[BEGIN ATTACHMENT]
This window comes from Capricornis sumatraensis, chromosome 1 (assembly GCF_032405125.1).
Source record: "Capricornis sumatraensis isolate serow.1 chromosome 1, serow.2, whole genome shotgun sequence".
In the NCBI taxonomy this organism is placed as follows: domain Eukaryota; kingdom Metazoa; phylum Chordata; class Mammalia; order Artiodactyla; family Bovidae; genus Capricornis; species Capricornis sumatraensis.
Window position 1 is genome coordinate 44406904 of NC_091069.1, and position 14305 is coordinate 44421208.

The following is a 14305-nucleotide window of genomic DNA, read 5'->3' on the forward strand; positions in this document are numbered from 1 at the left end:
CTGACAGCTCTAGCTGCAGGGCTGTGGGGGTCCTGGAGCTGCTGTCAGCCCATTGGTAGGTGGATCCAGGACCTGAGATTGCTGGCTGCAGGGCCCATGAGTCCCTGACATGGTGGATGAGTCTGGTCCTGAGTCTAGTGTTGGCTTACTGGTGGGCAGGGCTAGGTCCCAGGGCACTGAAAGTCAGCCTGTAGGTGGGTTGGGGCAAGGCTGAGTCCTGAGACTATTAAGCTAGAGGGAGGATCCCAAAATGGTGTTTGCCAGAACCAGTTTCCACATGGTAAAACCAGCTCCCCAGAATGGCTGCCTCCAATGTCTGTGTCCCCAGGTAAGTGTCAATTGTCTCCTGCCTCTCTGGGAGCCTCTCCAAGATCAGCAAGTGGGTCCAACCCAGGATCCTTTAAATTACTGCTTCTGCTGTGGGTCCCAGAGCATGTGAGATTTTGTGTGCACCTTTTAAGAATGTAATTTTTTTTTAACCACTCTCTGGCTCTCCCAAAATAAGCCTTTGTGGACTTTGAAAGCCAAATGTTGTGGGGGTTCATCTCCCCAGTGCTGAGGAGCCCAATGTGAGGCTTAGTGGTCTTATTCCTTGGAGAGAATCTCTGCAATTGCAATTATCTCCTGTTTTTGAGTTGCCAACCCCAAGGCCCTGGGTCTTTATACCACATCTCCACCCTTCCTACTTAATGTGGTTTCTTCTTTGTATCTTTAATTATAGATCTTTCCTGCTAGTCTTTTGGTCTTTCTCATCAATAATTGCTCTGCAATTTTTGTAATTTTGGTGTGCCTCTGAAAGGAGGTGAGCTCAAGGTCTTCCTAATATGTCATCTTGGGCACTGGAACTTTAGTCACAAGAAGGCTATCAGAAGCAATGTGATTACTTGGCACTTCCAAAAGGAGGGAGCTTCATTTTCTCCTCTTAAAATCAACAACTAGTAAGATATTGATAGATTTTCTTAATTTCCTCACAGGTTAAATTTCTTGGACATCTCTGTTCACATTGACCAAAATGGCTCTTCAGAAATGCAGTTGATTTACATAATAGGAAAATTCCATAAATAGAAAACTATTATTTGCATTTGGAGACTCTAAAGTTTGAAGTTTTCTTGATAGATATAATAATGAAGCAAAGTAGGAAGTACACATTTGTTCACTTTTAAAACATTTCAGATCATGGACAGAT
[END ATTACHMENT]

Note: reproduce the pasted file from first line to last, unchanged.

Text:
This window comes from Capricornis sumatraensis, chromosome 1 (assembly GCF_032405125.1).
Source record: "Capricornis sumatraensis isolate serow.1 chromosome 1, serow.2, whole genome shotgun sequence".
In the NCBI taxonomy this organism is placed as follows: domain Eukaryota; kingdom Metazoa; phylum Chordata; class Mammalia; order Artiodactyla; family Bovidae; genus Capricornis; species Capricornis sumatraensis.
Window position 1 is genome coordinate 44406904 of NC_091069.1, and position 14305 is coordinate 44421208.

The following is a 14305-nucleotide window of genomic DNA, read 5'->3' on the forward strand; positions in this document are numbered from 1 at the left end:
CTGACAGCTCTAGCTGCAGGGCTGTGGGGGTCCTGGAGCTGCTGTCAGCCCATTGGTAGGTGGATCCAGGACCTGAGATTGCTGGCTGCAGGGCCCATGAGTCCCTGACATGGTGGATGAGTCTGGTCCTGAGTCTAGTGTTGGCTTACTGGTGGGCAGGGCTAGGTCCCAGGGCACTGAAAGTCAGCCTGTAGGTGGGTTGGGGCAAGGCTGAGTCCTGAGACTATTAAGCTAGAGGGAGGATCCCAAAATGGTGTTTGCCAGAACCAGTTTCCACATGGTAAAACCAGCTCCCCAGAATGGCTGCCTCCAATGTCTGTGTCCCCAGGTAAGTGTCAATTGTCTCCTGCCTCTCTGGGAGCCTCTCCAAGATCAGCAAGTGGGTCCAACCCAGGATCCTTTAAATTACTGCTTCTGCTGTGGGTCCCAGAGCATGTGAGATTTTGTGTGCACCTTTTAAGAATGTAATTTTTTTTTAACCACTCTCTGGCTCTCCCAAAATAAGCCTTTGTGGACTTTGAAAGCCAAATGTTGTGGGGGTTCATCTCCCCAGTGCTGAGGAGCCCAATGTGAGGCTTAGTGGTCTTATTCCTTGGAGAGAATCTCTGCAATTGCAATTATCTCCTGTTTTTGAGTTGCCAACCCCAAGGCCCTGGGTCTTTATACCACATCTCCACCCTTCCTACTTAATGTGGTTTCTTCTTTGTATCTTTAATTATAGATCTTTCCTGCTAGTCTTTTGGTCTTTCTCATCAATAATTGCTCTGCAATTTTTGTAATTTTGGTGTGCCTCTGAAAGGAGGTGAGCTCAAGGTCTTCCTAATATGTCATCTTGGGCACTGGAACTTTAGTCACAAGAAGGCTATCAGAAGCAATGTGATTACTTGGCACTTCCAAAAGGAGGGAGCTTCATTTTCTCCTCTTAAAATCAACAACTAGTAAGATATTGATAGATTTTCTTAATTTCCTCACAGGTTAAATTTCTTGGACATCTCTGTTCACATTGACCAAAATGGCTCTTCAGAAATGCAGTTGATTTACATAATAGGAAAATTCCATAAATAGAAAACTATTATTTGCATTTGGAGACTCTAAAGTTTGAAGTTTTCTTGATAGATATAATAATGAAGCAAAGTAGGAAGTACACATTTGTTCACTTTTAAAACATTTCAGATCATGGACAGAT